The ECHR judgment of July 13, 2017 in the case of Jugheli and Others v. Georgia (application no. 38342/05).
In 2005, the applicants were assisted in preparing the application. Subsequently, the application was communicated to Georgia.
In the case, the applicants' complaint on the lack of proper management of the operation of a thermal power plant operating in close proximity to residential premises was successfully considered. In the case there was a violation of the requirements of Article 8 of the Convention for the Protection of Human Rights and Fundamental Freedoms.
CIRCUMSTANCES OF THE CASE
According to Article 4 (2) (b) of the Environmental Permits Act of December 15, 1996, industrial energy production, including thermal power plants, requires an environmental permit issued by the Ministry of the Environment on the basis of an environmental impact assessment and an environmental impact assessment. However, the law was applied only to industrial activities, which began after its implementation. For companies that started their industrial activities earlier, the deadline for the environmental impact assessment was set for January 1, 2009.
During the period relevant to the circumstances of the case, the applicants lived in an apartment building in the city center in close proximity (approximately 4 meters) from a thermal power plant that provided adjacent residential areas with electricity and heating. The station operated since 1939, but partially stopped generating energy in 2001 due to financial problems. According to the claimants, the hazardous activity of the station was not regulated, and as a result, the station released into the atmosphere various toxic substances that adversely affected their health.
ISSUES OF LAW
Concerning compliance with Article 8 of the Convention. Even assuming that air pollution did not cause any identifiable harm to the health of the applicants, it could make them more vulnerable to various diseases. In addition, there could be no doubt that it had a negative impact on the quality of their lives at home. Consequently, there has been an interference with the applicants' rights, which has reached a sufficient level of severity so that it can be attributed to the scope of Article 8 of the Convention.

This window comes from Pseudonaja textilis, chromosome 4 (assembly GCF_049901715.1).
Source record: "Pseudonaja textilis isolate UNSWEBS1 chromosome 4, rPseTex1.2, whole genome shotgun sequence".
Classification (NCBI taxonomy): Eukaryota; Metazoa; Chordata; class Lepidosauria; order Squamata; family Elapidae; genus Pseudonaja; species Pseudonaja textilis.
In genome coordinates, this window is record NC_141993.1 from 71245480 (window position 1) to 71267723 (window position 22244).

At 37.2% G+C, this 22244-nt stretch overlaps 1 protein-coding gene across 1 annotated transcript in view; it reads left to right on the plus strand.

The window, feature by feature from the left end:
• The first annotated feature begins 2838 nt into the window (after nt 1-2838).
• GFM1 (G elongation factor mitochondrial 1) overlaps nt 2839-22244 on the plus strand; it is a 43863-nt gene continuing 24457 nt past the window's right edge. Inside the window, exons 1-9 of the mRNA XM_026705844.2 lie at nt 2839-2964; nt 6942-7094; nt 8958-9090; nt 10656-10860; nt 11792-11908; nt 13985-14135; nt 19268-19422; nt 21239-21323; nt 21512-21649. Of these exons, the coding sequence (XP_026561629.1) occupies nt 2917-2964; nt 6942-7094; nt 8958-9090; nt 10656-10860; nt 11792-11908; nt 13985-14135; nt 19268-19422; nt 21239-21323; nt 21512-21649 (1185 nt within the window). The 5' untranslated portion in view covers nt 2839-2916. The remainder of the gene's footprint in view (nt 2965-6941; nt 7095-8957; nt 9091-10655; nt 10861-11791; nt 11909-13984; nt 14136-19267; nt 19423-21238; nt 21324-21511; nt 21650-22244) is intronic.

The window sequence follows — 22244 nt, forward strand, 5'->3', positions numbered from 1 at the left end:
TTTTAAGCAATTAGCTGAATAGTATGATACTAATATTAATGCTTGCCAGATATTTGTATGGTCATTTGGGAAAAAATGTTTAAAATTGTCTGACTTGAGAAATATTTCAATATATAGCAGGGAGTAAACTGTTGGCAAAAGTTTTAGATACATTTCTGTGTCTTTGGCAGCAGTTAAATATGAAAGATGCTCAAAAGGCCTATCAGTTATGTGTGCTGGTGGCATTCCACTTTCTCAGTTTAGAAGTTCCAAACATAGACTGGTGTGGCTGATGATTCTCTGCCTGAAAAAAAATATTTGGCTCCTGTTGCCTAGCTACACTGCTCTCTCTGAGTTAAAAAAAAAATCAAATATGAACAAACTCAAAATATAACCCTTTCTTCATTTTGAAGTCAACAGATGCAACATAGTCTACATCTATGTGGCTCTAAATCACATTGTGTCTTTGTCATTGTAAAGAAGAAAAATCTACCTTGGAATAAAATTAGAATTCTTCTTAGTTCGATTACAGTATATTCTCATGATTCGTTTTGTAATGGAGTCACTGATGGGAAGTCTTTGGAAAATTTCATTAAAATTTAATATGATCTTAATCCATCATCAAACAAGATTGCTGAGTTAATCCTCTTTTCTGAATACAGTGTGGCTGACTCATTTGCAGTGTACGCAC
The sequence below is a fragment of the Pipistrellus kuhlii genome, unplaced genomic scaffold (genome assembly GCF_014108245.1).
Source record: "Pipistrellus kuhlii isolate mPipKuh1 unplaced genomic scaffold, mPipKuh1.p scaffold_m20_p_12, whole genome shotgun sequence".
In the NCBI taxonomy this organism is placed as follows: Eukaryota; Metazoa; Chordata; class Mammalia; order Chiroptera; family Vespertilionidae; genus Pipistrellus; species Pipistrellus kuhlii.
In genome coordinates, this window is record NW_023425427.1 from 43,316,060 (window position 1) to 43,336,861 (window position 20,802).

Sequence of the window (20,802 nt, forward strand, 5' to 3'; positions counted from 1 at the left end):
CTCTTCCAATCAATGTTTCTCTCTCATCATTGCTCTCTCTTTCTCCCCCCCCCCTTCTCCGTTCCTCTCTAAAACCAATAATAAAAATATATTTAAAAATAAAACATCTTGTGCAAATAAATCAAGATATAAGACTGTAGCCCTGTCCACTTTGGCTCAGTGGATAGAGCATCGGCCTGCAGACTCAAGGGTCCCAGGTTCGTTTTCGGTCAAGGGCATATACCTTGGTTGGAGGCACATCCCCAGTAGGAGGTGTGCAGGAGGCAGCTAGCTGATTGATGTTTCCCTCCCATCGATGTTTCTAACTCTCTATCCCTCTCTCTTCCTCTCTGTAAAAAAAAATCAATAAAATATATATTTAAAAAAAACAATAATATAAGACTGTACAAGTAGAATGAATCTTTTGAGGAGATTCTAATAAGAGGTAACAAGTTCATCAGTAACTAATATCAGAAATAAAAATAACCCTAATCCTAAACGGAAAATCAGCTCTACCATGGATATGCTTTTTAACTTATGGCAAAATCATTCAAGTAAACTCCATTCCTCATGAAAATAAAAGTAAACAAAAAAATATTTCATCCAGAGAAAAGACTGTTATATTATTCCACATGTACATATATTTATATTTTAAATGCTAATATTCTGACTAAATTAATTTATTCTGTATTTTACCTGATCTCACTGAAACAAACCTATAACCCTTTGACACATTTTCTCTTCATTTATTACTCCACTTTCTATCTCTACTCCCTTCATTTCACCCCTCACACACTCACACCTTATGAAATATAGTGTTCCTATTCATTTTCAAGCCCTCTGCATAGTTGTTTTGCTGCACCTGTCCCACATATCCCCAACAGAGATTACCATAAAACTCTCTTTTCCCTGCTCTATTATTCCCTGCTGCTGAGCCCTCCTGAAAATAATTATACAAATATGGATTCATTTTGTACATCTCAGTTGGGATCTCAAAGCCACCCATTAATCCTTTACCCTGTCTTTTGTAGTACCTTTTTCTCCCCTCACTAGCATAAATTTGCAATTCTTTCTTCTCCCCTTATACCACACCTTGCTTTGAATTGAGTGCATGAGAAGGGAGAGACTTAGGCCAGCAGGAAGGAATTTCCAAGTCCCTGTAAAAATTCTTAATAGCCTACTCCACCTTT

The essence of the matter in the present case was the actual absence (until 2009) of the regulatory framework applicable to the hazardous activity of the plant and the avoidance of eliminating the air pollution that had adversely affected the rights of the claimants under Article 8 of the Convention.
In the context of implementing hazardous activities, States in particular have an obligation to create a regulatory framework adapted to the specific features of the activity, especially regarding the level of potentially affected risk. Such rules should regulate licensing, establishment, implementation and safety of activities, supervision of it, and also provide for mandatory for all stakeholders to ensure effective protection of citizens whose lives may be at risk of collateral risks. The actual absence of any legislative and administrative framework applicable to the potentially hazardous activities of the thermal power plant in the present case allowed it to function in close proximity to the applicants' housing in the absence of the necessary safeguards to avoid, or at least minimize, air pollution and its negative influence on the health and well-being of the applicants, which was confirmed by examinations appointed by the domestic courts.
The situation was exacerbated by the fact that, despite the responsibility for installing a filter and cleaning equipment at the thermal power plant to minimize the impact of toxic emissions on house occupants, the competent authorities did not take effective measures to implement this instruction. In such circumstances, the Government of the respondent State did not establish a fair balance between the public interest in the operation of a thermal power plant and the effective use of the applicants' right to respect for their home and personal life.
The violation of the requirements of Article 8 of the Convention (unanimously) was committed.
In the application of Article 41 of the Convention. The Court awarded the applicants EUR 4,000 in respect of non-pecuniary damage.